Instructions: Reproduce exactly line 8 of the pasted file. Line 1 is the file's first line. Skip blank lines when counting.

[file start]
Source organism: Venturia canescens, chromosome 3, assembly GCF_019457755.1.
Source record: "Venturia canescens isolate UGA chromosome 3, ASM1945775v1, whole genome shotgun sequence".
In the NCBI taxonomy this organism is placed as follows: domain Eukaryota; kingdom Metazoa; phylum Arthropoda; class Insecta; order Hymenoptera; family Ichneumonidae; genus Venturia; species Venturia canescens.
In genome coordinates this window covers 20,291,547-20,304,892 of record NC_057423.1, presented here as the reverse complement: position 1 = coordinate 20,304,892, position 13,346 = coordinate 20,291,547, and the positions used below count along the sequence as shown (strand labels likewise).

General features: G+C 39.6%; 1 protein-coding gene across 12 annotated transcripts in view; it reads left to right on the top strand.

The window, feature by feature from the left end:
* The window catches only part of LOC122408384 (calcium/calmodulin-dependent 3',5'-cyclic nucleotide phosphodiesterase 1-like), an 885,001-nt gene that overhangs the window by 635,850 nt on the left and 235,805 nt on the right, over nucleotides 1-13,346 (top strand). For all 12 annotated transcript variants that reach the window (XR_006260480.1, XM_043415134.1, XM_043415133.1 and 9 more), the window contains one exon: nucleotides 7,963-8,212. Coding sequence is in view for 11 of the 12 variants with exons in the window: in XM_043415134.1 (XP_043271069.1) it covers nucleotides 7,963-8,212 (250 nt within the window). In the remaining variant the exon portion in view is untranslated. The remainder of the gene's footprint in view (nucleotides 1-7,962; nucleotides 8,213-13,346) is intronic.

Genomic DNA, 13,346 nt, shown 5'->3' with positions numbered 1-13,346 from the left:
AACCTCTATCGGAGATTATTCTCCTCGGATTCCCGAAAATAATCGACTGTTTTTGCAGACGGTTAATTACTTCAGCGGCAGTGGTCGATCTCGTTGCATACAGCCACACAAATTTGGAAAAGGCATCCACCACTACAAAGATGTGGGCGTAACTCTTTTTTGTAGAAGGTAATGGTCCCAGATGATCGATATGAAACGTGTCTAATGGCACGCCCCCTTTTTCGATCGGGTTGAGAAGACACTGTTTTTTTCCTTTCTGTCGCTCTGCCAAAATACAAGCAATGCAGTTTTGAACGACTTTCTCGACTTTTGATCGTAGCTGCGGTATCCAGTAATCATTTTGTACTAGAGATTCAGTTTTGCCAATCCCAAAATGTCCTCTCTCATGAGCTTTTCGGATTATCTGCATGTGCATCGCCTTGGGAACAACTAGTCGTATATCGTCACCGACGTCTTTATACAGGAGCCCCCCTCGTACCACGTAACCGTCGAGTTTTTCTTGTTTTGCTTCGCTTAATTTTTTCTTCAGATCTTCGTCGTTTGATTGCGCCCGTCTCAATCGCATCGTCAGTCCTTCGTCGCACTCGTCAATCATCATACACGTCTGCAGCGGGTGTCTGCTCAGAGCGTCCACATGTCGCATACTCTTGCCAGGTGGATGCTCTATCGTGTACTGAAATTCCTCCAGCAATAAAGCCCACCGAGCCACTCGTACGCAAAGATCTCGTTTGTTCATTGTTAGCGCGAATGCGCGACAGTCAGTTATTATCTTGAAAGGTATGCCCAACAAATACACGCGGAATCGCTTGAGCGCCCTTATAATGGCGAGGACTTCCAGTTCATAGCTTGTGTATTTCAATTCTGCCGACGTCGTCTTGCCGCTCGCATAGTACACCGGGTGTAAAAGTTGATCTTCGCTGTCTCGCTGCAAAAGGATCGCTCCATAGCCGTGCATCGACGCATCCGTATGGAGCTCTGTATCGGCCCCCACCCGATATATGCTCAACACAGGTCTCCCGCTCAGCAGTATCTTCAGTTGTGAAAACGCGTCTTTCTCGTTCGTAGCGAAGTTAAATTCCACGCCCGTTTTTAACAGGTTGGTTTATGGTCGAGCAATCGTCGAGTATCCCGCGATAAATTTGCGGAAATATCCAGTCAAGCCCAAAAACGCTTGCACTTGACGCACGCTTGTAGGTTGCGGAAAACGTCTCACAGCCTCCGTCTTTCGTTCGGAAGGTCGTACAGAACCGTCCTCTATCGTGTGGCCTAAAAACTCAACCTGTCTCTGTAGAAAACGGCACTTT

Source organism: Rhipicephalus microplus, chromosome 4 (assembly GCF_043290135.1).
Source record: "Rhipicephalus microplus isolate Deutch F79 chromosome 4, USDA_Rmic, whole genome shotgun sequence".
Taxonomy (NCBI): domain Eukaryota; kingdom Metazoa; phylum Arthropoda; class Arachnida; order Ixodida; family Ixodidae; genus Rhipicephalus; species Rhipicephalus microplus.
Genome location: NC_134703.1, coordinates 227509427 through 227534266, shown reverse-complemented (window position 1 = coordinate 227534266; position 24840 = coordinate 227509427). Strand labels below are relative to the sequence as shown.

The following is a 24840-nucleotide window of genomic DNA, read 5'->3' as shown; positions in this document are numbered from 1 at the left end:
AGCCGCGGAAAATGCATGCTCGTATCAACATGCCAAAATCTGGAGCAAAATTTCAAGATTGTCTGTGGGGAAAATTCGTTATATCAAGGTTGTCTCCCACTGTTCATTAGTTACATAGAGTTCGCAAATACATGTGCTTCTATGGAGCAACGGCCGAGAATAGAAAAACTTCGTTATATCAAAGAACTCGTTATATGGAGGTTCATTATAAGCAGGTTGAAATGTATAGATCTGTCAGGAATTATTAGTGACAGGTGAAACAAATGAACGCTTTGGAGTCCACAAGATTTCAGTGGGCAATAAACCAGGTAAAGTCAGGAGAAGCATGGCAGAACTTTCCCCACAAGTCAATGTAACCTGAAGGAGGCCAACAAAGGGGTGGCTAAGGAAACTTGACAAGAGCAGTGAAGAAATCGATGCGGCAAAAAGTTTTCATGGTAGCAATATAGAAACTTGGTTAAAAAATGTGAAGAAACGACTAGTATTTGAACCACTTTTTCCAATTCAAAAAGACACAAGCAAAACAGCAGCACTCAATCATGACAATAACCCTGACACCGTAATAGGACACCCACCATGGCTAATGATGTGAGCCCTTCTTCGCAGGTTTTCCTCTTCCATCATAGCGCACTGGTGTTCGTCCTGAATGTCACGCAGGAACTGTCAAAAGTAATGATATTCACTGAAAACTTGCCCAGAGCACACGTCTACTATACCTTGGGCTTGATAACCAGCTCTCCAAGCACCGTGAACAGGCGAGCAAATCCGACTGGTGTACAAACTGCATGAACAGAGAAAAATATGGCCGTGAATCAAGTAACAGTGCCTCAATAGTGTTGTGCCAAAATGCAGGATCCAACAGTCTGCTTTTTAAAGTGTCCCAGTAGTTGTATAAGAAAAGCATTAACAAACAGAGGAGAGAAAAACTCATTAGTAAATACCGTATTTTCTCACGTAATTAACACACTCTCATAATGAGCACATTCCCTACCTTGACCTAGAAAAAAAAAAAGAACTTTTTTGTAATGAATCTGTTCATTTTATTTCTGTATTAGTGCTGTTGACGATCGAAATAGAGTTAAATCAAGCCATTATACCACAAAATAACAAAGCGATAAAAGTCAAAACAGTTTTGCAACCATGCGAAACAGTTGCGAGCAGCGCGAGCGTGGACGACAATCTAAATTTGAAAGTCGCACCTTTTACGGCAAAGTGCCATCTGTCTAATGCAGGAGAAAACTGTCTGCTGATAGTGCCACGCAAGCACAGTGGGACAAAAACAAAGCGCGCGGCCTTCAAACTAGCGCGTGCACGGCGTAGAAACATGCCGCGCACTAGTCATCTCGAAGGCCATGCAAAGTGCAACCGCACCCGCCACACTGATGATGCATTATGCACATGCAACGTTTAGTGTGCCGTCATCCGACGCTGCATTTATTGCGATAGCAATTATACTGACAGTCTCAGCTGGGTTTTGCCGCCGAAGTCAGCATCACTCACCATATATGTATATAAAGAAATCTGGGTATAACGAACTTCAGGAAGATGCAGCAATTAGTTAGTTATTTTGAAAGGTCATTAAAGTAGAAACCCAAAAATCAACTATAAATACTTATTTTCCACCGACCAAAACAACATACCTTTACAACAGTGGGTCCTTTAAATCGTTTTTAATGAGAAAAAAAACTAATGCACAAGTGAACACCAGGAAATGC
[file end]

Genomic DNA, 13,346 nt, shown 5'->3' with positions numbered 1-13,346 from the left: